Tuesday, April 04, 2006

Thaksin To Resign

Thailand's Prime Minister was forced to resign due to an opposition boycott. Mr. Prime Minister decided that for the GOOD OF THE COUNTRY AND ALSO TO UNIFY IT he was going to resign. ARE YOU LISTENING HUGO? This is a very, oh very important news for the Venezuelans citizens to read:

April 04, 2006 22:55 PM
By D. Arul Rajoo

BANGKOK, April 4 (Bernama) -- Embattled Prime Minister Thaksin Shinawatra announced Tuesday night that he would step down despite leading his party to victory in a snap election two days ago.

In a 15-minute live television broadcast, the 56-year-old premier said he would remain in his caretaker role until his successor was named.

Thaksin, who came to power in 2001, had an audience earlier with King Bhumibol Adulyadej at the Kraikungwol Palace in Hua Hin.

He arrived at his office at the Government House at 7.30 pm with his wife, Pojaman Shinawatra, and two daughters.

Thaksin said his decision not to retain the premiership in the next government was aimed at restoring peace and unity in the country, which was deeply divided by his strong support in the north and northeast and growing opposition to his leadership in the capital and in the south.

During the telecast, Thaksin apologised to the 16 million people who had voted for him in the April 2 election.

Thaksin said one of the main reasons for his decision to resign was due to the celebration of King Bhumibol's 60th anniversary on the throne in June where royalties from more than 20 countries are expected to attend.

During a talk show Monday night, Thaksin revealed the name of former House Speaker Bokhin Bhalakula and Deputy Prime Minister and Commerce Minister Somkid Jatusripitak as two of the four who would probably replace him if he resigned.

The other two names he apparently had in mind were deputy TRT leader Pokin Polakul and another deputy prime minister, Surakiart Sathirathai, who is Thailand's candidate for the post of United Nations secretary general.

His decision, which looked unlikely until Monday, came despite him having led his Thai Rak Thai party to victory in the election boycotted by main opposition parties. More than 10 million people marked "no vote" as a sign of protest in the election and the People's Alliance for Democracy (PAD), which organised massive rallies in the capital calling for Thaksin's ouster, has vowed to continue demonstrating until he stepped down.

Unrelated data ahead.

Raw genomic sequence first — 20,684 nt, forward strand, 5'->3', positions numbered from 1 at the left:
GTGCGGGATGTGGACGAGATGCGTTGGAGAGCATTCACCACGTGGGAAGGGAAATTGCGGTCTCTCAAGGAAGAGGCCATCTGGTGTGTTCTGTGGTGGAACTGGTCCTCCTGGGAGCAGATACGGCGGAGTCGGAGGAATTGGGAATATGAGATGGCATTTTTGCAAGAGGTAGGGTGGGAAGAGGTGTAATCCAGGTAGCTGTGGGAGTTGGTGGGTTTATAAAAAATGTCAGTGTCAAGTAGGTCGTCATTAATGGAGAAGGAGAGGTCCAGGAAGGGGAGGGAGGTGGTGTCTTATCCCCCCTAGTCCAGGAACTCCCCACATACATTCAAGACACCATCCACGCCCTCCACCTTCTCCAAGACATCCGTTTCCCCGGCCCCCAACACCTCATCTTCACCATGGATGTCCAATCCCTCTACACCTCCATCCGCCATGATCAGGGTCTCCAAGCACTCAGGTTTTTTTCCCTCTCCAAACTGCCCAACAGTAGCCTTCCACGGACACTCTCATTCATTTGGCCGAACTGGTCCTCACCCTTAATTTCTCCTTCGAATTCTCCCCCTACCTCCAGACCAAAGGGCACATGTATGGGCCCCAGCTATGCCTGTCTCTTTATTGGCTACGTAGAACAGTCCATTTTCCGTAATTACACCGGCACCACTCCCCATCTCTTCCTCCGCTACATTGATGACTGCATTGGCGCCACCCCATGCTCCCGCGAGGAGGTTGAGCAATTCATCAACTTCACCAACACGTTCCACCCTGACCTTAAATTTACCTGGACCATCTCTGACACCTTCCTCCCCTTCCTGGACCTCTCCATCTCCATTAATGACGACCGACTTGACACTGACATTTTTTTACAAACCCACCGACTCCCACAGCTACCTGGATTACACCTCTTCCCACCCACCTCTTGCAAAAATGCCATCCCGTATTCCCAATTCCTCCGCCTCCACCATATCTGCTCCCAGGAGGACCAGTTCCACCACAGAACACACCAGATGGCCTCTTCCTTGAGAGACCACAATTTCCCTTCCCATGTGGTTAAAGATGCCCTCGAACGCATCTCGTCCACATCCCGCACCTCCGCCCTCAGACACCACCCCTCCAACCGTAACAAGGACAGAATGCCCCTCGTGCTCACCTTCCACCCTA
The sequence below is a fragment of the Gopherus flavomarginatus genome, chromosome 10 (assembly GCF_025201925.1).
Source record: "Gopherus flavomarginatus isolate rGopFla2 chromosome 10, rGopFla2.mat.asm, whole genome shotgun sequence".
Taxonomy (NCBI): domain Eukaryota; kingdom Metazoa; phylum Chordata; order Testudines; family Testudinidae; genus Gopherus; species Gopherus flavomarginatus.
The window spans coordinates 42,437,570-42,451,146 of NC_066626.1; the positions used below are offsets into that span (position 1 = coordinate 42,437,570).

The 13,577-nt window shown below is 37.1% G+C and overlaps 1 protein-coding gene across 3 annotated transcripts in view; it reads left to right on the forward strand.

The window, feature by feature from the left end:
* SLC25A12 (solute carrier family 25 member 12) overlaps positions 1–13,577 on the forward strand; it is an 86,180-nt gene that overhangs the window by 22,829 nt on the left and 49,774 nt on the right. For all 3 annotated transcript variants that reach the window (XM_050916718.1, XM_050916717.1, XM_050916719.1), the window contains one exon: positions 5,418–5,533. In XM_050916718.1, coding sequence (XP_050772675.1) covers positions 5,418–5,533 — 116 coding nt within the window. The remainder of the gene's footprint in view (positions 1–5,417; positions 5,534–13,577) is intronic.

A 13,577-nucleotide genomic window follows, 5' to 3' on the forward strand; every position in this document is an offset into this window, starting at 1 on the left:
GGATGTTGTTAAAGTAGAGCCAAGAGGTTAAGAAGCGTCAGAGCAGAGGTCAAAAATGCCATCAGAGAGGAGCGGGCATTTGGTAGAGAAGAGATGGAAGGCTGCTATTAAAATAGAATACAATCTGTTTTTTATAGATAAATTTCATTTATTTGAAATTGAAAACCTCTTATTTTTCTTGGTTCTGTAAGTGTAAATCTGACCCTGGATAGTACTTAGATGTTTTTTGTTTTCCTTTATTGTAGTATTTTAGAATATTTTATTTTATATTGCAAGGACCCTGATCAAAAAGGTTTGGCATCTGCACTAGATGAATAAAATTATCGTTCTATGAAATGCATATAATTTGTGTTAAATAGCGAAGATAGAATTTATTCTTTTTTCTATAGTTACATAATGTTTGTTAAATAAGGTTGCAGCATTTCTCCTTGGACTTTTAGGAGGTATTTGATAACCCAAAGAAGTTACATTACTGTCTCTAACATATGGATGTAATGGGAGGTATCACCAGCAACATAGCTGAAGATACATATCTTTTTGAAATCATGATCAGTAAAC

In his 33 years of a high profile career, the Chiang Mai-born politician rose from a policeman to a successful businessmen when he started his own company, the Shinawatra Computer and Communications Group. Its expansion was astronomical and it was sold to Singapore's Temasek Holdings in January in a 73 billion baht (about RM6.95 billion) deal.

It was Shin Corp's tax-free sale that started a mass movement to force his ouster as critics claimed Thaksin sold national assets to a foreign company which could threaten national security.

Earlier Tuesday, Democrat Party leader Abhisit Vejjajiva said the party would join the next election if Thaksin resigned as promised.

During the talk show Monday night, Thaksin said he would resign immediately if the PAD stopped all street demonstration protests and if the former opposition parties promised to contest an election after the political reform.
"I am prepared to resign but they must give me good reasons so that I could explain to the 16 million people who voted for me," said Thaksin, who first came to power in 2001.

The boycott on Sunday saw TRT candidates running alone in 278 constituencies in 71 provinces and to win they had to get at least 20 per cent of the votes cast.

The second round of election for 38 constituencies where candidates failed to get the 20 per cent of votes will be held on April 23 and the Election Commission will allow new candidates to apply.

More than 28 million voters turned up for election on Sunday, or 64 per cent of the eligible 45 million voters, compared to 73 per cent in 2005.

Thaksin dissolved parliament barely a year after winning his second term in office, amidst massive rallies in the capital demanding that he step down over allegations of power abuse and corruption.

Prior to the election, Thaksin had promised to step down if TRT got less than 50 per cent of the votes cast. But unofficial results showed that TRT had won 16 million votes compared to about 12 million garnered by smaller parties, invalid votes and those marked as "no vote".

Thaksin's decision to give in to the protestors strengthened a long-held believe in the capital that "the north selects the prime ministers while Bangkok brings them down".

Thaksin's career in government started in 1994 when he became a foreign minister and a year later led the Palang Dharma Party. Subsequently, he became a deputy prime minister in 1995 and established the TRT in 1998.

During his tenure, economic growth had risen significantly and he was seen as having delivered on his past promises to give cheaper health care, soft loans and various other benefits aimed at his supporters in rural areas, particularly in the TRT stronghold of the north and northeast.

However, his premiership was marred by insurgency in the Muslim-majority southern provinces. More than 1,000 people have died since violence erupted two years ago, and he was slammed for the death of many Muslims during two incidents in the south.

Among Asean leaders, Thaksin is considered the most senior figure after former Malaysian Prime Minister Tun Dr Mahathir Mohamad stepped down in 2003.

Malaysian National News Agency

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